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Perhaps surprisingly, I don't use Poisson summation per se all that often, but I do repeatedly use the more general principle that Poisson summation exemplifies, namely that the Fourier transform intertwines restriction and projection. Restricting a function $f: G \to {\bf C}$ on a group G to a subgroup H corresponds to projecting out the Fourier transform $\hat f: \hat G \to {\bf C}$ along the orthogonal complement $H^\perp$ (all the characters in $\hat G$ that annihilate H). Conversely, averaging out f along H corresponds to restricting $\hat f$ to $H^\perp$. Plugging in $G = {\bf R}$ and $H = {\bf Z}$ more or less gives the classical Poisson summation formula.

The same principle also applies to approximate groups, such as balls: localising a function in physical space to a ball of scale r corresponds to averaging the Fourier transform at scale 1/r, and conversely; this already explains the uncertainty principle to a large extent, and also is the starting point for Littlewood-Paley theory. Or, localising the zeroes of the Riemann zeta function to a strip of height T corresponds to understanding the distribution of the (logarithm of the) primes at scales 1/T and above; understanding the evolution of the wave equation up to time T controls the eigenvalues of the associated Laplacian at scales 1/T and above; and so on and so forth. So, in general, I know that fine scale behaviour of physical space is tied to coarse scale behaviour of frequency space and vice versa; and whenever I need to formalise this sort of intuition, I have to reach for something like a Poisson summation formula (though, as I said above, I rarely use that formula directly, but usually some variant that is jury-rigged from convolutions and cutoff operators).

[To interpret the classical Poisson summation formula as a variant of the uncertainty principle, one has to use an "adelic" topology and view the integers in physical space as "small", and the integers in frequency space as "low frequencies". I personally find this perspective helpful, but this may be because I come from a real-variable harmonic analysis background.]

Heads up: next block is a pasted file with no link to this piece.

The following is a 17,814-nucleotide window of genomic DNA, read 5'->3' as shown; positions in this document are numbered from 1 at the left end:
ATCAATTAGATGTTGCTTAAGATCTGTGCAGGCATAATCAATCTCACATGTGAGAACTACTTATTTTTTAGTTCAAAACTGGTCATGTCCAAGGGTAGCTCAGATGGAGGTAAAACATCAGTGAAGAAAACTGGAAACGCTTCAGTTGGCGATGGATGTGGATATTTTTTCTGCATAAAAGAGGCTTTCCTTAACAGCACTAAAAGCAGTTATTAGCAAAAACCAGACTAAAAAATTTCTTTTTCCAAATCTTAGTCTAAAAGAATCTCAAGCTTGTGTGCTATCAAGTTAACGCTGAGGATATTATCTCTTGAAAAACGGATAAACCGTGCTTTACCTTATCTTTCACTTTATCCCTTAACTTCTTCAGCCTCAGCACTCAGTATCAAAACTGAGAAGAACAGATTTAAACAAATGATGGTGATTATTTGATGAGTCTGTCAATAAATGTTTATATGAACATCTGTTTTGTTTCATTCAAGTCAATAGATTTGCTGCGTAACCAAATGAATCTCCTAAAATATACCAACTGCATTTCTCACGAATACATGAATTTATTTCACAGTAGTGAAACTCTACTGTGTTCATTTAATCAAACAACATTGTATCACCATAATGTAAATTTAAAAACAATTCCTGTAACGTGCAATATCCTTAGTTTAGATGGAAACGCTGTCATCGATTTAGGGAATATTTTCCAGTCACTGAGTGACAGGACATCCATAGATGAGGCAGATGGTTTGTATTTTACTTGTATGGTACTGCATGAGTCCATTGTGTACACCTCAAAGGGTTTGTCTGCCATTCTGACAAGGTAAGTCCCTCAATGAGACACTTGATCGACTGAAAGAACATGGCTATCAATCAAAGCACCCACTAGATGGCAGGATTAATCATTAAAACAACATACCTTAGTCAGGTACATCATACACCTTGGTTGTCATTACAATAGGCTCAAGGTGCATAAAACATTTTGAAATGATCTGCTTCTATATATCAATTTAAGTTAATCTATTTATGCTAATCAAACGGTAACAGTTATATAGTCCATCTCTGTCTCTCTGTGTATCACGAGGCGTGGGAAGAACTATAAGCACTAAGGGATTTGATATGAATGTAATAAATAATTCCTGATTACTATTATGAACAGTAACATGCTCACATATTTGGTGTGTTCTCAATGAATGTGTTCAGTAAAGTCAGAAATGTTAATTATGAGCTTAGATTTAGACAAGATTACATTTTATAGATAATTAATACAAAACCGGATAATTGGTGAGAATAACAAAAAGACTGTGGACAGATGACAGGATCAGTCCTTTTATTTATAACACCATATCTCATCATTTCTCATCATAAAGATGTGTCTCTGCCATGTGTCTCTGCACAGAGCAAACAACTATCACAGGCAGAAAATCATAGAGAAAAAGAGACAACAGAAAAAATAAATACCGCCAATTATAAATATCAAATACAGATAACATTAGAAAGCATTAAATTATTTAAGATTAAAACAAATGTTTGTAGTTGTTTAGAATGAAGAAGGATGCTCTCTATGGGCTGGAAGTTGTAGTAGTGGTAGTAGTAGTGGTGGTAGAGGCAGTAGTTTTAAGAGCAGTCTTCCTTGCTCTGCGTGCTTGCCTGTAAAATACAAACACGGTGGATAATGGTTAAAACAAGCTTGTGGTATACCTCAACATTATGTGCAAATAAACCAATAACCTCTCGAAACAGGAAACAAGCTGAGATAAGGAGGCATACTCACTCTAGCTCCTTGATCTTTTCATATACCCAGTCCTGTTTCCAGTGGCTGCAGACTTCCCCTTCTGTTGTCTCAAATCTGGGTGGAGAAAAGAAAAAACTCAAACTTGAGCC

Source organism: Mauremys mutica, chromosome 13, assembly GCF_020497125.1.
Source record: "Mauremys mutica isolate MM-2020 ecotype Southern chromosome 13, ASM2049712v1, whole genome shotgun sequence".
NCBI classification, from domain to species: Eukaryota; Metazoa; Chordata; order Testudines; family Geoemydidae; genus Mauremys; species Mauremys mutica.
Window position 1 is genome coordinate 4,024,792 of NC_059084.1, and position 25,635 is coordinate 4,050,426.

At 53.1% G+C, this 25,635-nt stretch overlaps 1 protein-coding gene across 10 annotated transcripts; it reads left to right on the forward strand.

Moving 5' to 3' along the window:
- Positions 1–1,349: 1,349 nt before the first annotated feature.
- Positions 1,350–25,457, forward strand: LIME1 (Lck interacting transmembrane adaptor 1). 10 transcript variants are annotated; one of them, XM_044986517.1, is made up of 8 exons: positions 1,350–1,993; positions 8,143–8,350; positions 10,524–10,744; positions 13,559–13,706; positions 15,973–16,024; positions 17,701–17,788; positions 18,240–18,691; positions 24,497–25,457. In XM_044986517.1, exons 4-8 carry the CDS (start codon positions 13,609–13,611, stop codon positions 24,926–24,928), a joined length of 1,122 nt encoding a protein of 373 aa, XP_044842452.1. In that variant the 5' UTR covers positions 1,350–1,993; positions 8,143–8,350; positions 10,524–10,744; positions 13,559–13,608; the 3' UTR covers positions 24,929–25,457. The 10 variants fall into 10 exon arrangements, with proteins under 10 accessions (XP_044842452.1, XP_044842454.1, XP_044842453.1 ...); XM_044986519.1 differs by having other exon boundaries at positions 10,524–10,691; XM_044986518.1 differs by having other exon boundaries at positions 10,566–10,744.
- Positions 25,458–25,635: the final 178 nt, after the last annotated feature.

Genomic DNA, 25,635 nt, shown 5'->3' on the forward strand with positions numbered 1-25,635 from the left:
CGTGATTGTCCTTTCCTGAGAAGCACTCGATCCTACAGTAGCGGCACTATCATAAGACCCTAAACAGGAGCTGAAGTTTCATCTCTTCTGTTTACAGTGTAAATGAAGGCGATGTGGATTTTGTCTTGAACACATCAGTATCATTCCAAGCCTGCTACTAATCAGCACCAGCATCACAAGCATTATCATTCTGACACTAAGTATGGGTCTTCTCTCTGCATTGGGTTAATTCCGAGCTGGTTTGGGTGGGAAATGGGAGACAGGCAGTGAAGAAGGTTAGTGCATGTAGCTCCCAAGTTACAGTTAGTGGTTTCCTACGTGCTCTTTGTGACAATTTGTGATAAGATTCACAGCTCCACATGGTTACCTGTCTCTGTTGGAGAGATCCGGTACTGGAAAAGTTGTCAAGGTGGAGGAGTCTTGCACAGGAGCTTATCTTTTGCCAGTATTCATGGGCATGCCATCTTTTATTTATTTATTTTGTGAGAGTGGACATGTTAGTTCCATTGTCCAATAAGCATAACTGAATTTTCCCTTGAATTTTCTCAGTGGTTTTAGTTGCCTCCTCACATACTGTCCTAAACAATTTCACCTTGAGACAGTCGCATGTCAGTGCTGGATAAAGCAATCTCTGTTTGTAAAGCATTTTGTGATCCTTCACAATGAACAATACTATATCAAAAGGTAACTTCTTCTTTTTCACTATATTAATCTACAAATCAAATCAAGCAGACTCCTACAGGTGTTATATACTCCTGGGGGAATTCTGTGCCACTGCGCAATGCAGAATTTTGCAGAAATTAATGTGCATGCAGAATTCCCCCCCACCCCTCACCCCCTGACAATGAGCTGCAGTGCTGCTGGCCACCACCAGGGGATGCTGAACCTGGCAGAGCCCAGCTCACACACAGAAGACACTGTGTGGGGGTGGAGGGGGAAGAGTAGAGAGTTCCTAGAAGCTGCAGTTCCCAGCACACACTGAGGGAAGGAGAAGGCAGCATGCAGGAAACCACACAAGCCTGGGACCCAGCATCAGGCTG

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Perhaps surprisingly, I don't use Poisson summation per se all that often, but I do repeatedly use the more general principle that Poisson summation exemplifies, namely that the Fourier transform intertwines restriction and projection. Restricting a function $f: G \to {\bf C}$ on a group G to a subgroup H corresponds to projecting out the Fourier transform $\hat f: \hat G \to {\bf C}$ along the orthogonal complement $H^\perp$ (all the characters in $\hat G$ that annihilate H). Conversely, averaging out f along H corresponds to restricting $\hat f$ to $H^\perp$. Plugging in $G = {\bf R}$ and $H = {\bf Z}$ more or less gives the classical Poisson summation formula.

The same principle also applies to approximate groups, such as balls: localising a function in physical space to a ball of scale r corresponds to averaging the Fourier transform at scale 1/r, and conversely; this already explains the uncertainty principle to a large extent, and also is the starting point for Littlewood-Paley theory. Or, localising the zeroes of the Riemann zeta function to a strip of height T corresponds to understanding the distribution of the (logarithm of the) primes at scales 1/T and above; understanding the evolution of the wave equation up to time T controls the eigenvalues of the associated Laplacian at scales 1/T and above; and so on and so forth. So, in general, I know that fine scale behaviour of physical space is tied to coarse scale behaviour of frequency space and vice versa; and whenever I need to formalise this sort of intuition, I have to reach for something like a Poisson summation formula (though, as I said above, I rarely use that formula directly, but usually some variant that is jury-rigged from convolutions and cutoff operators).